“He that troubleth his own house shall inherit the wind: and the fool shall be servant to the wise in heart.” This quote, taken from Proverbs 11:29, is the inspiration behind the title “Inherit the Wind,” the 1955 courtroom drama by Lawrence and Robert E. Lee which is currently receiving an emotionally gripping production at the Vagabond Players through February 4th.
Directed with focus and intensity by Sherrione Brown, “Inherit the Wind” is based on the 1925 Scopes “Monkey Trial” where a high school science teacher in Tennessee was put on trial because he dared to teach Charles Darwin’s theory of evolution despite the disapproval of the religious community.
The multi-layered characters include Matthew Harrison Brady (portrayed with plenty of magnetism by Jeff Murray), a three-time presidential candidate and nationally known attorney; Henry Drummond (in an intelligent performance by Tom Howley), another nationally known attorney who was once Brady’s closest friend and political confidant, and Bertram “Bert” Cates (an unpretentious Matthew Mitchell), a Hillsboro high school teacher who has taught the theory of evolution in violation of a state law banning its teaching in classrooms.
It is interesting to note that the character E.K. Hornbeck (a sarcastic and cynical David Shoemaker), the newspaper columnist for the Baltimore Herald, is based upon H. L. Mencken, a newspaper columnist for the Baltimore Sun who covered the Scopes trial.
Reverend Brown (a zealous Peter Wilkes) leads the support of the evangelical town of Hillsboro with a desire to protect the town as one maintaining the consistent values he grew up on shines throughout court testimony. Understated yet firm leadership through unwavering beliefs of the traditional Bible belt revivals showed a unity of the town congregation. The daughter of Reverend Brown, Rachel Brown (played with great emotional range by Lanoree Blake), is a second-grade schoolteacher and close friend of Bert Cates. Her emotional struggle is felt in her fear of being the cause for Bertram’s conviction if forced to testify.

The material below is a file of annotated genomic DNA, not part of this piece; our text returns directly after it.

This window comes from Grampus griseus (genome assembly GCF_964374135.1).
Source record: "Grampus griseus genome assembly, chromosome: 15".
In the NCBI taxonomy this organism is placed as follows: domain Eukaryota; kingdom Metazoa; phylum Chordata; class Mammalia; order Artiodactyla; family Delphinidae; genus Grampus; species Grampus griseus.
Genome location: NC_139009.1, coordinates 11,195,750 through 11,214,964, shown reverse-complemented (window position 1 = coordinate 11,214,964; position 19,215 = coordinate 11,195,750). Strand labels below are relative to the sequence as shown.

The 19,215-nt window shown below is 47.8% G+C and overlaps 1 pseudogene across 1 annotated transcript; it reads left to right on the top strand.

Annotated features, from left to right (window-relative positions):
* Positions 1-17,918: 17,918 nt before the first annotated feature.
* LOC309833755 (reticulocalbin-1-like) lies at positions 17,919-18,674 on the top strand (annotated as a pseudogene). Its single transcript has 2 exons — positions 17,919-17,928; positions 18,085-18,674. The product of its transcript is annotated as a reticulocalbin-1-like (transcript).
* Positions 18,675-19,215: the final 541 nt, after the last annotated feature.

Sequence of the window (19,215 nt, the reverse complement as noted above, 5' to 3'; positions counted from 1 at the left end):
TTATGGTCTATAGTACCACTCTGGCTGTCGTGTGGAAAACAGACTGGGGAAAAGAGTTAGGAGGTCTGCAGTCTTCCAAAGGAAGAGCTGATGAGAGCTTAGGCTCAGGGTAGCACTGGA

Production values are also very well-done. In particular, I really admire the simple, yet elegant and functional set design which transitions easily between a church meeting, town hall, and courtroom.
This emotionally gripping production reminds everyone to look beyond your past and do not let history predict the future. The ability to slowly create change is shown within several elements of this story. Whether that change is shown through a judge’s ruling, the position made by legal counsel, or that of an outside observer, Sherrionne Brown’s telling of this well-known story stands strong. This dynamic cast reminds us all to keep an open mind without compromising your individual values, encouraging the audience to look beyond merely what is presented to show how a world can change.
Running Time: Two and a half hours, including a one 15-minute intermission.
“Inherit the Wind” performs through February 4, 2018, at the Vagabond Theatre, 806 South Broadway, Baltimore, MD. For tickets, purchase them online.